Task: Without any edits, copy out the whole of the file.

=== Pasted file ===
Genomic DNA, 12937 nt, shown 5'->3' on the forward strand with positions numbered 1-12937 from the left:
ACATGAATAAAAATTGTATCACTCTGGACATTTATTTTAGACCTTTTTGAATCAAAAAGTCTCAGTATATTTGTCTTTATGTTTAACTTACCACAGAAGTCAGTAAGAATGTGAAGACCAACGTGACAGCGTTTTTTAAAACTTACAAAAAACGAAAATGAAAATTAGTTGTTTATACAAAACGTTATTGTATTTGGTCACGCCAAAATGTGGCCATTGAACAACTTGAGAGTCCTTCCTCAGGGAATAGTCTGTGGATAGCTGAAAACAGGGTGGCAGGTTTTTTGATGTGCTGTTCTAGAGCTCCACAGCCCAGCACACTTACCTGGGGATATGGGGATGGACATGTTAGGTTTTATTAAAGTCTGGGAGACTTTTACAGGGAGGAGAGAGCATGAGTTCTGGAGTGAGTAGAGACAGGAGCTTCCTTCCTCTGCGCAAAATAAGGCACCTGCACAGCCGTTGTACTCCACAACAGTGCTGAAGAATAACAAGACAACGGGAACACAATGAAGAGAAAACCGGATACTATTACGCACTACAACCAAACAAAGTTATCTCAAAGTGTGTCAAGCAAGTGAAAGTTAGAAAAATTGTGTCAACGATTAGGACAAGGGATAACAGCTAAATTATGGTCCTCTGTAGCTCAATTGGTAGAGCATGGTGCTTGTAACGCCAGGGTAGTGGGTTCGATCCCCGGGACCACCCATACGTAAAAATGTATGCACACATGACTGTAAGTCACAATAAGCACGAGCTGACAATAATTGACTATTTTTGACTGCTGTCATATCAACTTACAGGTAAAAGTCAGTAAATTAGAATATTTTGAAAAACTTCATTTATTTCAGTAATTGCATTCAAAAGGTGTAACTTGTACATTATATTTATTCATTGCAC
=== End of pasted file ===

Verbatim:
Genomic DNA, 12937 nt, shown 5'->3' on the forward strand with positions numbered 1-12937 from the left:
ACATGAATAAAAATTGTATCACTCTGGACATTTATTTTAGACCTTTTTGAATCAAAAAGTCTCAGTATATTTGTCTTTATGTTTAACTTACCACAGAAGTCAGTAAGAATGTGAAGACCAACGTGACAGCGTTTTTTAAAACTTACAAAAAACGAAAATGAAAATTAGTTGTTTATACAAAACGTTATTGTATTTGGTCACGCCAAAATGTGGCCATTGAACAACTTGAGAGTCCTTCCTCAGGGAATAGTCTGTGGATAGCTGAAAACAGGGTGGCAGGTTTTTTGATGTGCTGTTCTAGAGCTCCACAGCCCAGCACACTTACCTGGGGATATGGGGATGGACATGTTAGGTTTTATTAAAGTCTGGGAGACTTTTACAGGGAGGAGAGAGCATGAGTTCTGGAGTGAGTAGAGACAGGAGCTTCCTTCCTCTGCGCAAAATAAGGCACCTGCACAGCCGTTGTACTCCACAACAGTGCTGAAGAATAACAAGACAACGGGAACACAATGAAGAGAAAACCGGATACTATTACGCACTACAACCAAACAAAGTTATCTCAAAGTGTGTCAAGCAAGTGAAAGTTAGAAAAATTGTGTCAACGATTAGGACAAGGGATAACAGCTAAATTATGGTCCTCTGTAGCTCAATTGGTAGAGCATGGTGCTTGTAACGCCAGGGTAGTGGGTTCGATCCCCGGGACCACCCATACGTAAAAATGTATGCACACATGACTGTAAGTCACAATAAGCACGAGCTGACAATAATTGACTATTTTTGACTGCTGTCATATCAACTTACAGGTAAAAGTCAGTAAATTAGAATATTTTGAAAAACTTCATTTATTTCAGTAATTGCATTCAAAAGGTGTAACTTGTACATTATATTTATTCATTGCAC